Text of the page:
Late receipt of payment from your client can result in your construction company having to borrow money elsewhere in order to pay suppliers and workers.

That’s why it’s important for every construction company to analyse when a project will incur costs and how much they will amount to. This cash flow analysis will help the company make sure that they have proper funding for materials, equipment, and manpower, as well as suitable facilities for the project.

If you’re unsure how to plan and prepare for cash flow, a Virtual Chief Financial Officer can help set-up your construction company for success.


Increase your profits with our FREE Cash Flow Template.
Download Now


Cash flow strategies for construction project management

Ensuring that you’re on top of your cash flow allows you to make better business decisions and understand where your money is going.

But managing cash flow means more than just securing new clients and getting paid for a job well done. For every project, there are a ton of costs associated, and your clients may take time to pay.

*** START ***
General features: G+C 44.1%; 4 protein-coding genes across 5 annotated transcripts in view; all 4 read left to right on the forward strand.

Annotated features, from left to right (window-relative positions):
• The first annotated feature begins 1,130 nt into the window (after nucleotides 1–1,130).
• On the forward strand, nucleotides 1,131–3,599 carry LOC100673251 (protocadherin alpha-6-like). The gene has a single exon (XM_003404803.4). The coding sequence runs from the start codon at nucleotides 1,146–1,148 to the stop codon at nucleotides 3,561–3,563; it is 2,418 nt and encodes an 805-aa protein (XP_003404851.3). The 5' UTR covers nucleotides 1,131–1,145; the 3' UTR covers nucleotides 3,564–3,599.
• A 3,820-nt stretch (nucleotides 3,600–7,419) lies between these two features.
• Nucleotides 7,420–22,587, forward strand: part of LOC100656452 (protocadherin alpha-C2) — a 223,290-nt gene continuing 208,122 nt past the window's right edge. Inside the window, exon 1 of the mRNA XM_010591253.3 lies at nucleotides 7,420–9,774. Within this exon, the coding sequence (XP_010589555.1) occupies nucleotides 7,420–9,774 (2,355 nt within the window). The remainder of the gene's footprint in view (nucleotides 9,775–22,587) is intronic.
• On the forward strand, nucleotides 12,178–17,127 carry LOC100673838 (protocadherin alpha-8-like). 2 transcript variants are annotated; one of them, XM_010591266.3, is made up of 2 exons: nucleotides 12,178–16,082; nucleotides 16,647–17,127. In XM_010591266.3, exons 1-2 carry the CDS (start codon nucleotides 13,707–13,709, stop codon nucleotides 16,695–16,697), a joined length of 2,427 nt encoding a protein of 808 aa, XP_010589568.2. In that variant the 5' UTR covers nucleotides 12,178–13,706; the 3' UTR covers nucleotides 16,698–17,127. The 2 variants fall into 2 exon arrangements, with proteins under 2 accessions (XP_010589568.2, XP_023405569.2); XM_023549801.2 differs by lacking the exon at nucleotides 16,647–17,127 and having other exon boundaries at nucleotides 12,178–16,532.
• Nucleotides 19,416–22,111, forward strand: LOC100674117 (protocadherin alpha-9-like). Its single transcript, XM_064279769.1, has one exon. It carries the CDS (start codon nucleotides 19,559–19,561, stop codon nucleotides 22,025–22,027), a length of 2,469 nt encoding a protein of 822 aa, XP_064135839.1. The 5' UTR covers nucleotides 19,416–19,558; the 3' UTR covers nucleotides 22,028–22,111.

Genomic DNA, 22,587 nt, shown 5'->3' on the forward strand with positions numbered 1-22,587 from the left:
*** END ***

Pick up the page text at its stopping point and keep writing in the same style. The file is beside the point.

So to help you manage your construction cash flow, here are 10 important tips you need to be aware of:

1.      Know your client better

While most clients have the best of intentions, sometimes they get sidetracked or end up neglecting their obligations.

Business is a two-way street. As much as you need to be trustworthy and capable of doing honest business with your clients, they should also be the same.

So, before taking on a project, you need to make sure that your clients are financially capable of paying you the agreed rates on time.